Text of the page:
A row has developed about the mission of San Francisco’s Internet Archive “to provide Universal Access to All Knowledge”, just as they support the aims of public libraries everywhere in helping access to books and knowledge.
The Authors Guild in the US, the Society of Authors in the UK and the Australian Society of Authors are all challenging the ‘unlawful’ lending of scanned copies of physical books through the Internet Archive’s Open Library platform and from a number of libraries in the US. This practice, called Controlled Digital Lending (CDL), is a system by which a library scans a copy of a legally acquired print book, removes the print copy from circulation and then lends the PDF copy on a one copy/one user model, like it would a print book. However, unless authors – and publishers – are recompensed there will be no knowledge in the form of books to be scanned in the first place.
The Authors Guild (US) says “authors lose potential income from every authorised loan made under CDL. The digital reproductions and loans merely supplant the legitimate sale of ebooks, whether library editions that the library would otherwise license, or ebooks that the author or publisher would sell directly to consumers”. Apparently there is no Public Lending Right (PLR) in the US either. Source: LBF 25/1/2019
The London Book Fair has announced writer Caryl Phillips, leading YA novelist Holly Bourne and acclaimed Indonesian author Seno Gumira Ajidarma, to headline its annual Author of the Day programme. A key element of the fair, the programme brings some of the most successful writers working today to showcase their work and celebrating their achievements.
Headlining the opening day of the fair is Caryl Phillips, whose eminent body of work includes sixteen works of fiction and non-fiction including Crossing the River, A Distant Shore and Dancing in the Dark.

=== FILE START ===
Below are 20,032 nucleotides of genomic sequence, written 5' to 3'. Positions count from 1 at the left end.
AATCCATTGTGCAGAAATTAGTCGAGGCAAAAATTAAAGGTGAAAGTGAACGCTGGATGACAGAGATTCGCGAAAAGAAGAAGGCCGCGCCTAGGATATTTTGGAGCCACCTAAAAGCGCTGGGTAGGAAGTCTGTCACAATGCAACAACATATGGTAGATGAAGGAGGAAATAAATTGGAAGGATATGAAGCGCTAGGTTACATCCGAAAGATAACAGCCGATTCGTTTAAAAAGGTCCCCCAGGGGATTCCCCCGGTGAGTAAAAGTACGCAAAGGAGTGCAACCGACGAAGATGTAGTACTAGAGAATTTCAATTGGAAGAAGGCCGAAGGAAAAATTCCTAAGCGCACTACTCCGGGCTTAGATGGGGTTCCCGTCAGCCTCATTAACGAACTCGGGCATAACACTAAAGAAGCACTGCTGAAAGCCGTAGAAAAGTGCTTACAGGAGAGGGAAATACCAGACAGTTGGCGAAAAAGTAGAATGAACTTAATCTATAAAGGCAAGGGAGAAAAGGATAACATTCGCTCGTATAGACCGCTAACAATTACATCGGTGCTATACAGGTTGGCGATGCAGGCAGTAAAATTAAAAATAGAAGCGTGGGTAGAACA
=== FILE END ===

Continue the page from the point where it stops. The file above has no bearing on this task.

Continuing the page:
Children’s Author of the Day is Holly Bourne, author of the award-winning ‘Spinster Club’ series. In 2018 she released her first, adult novel How Do You Like Me Now while returning to her YA roots with Are We All Lemmings and Snowflakes?
Congratulations to the five winning authors:
- Stuart Turton takes the First Novel Award for his debut, The Seven Deaths of Evelyn Hardcastle, a high-concept crime novel;
- Irish novelist Sally Rooney wins the Novel Award for her second novel Normal People, becoming the youngest-ever recipient of the Award;
- Oxford Professor Bart van Es wins the Biography Award for his memoir The Cut Out Girl, a deeply moving story of war, families, loss, survival and friendship;
- Scottish poet J.O. Morgan wins the Poetry Award for Assurances, a book-length war-poem in part inspired by his father who was a former RAF officer involved in maintaining Britain’s Airborne Nuclear Deterrent;
- The Children’s Book Award goes to Hilary McKay for The Skylark’s War, an evocative and heartbreaking novel of family and friendship in wartime.
The Costa Book Awards is the only major UK book prize open solely to authors resident in the UK and Ireland and recognises some of the most enjoyable books across five categories – First Novel, Novel, Biography, Poetry and Children’s Book – published in the last year.
One of whose books will be named 2018 Costa Book of the Year on 29th January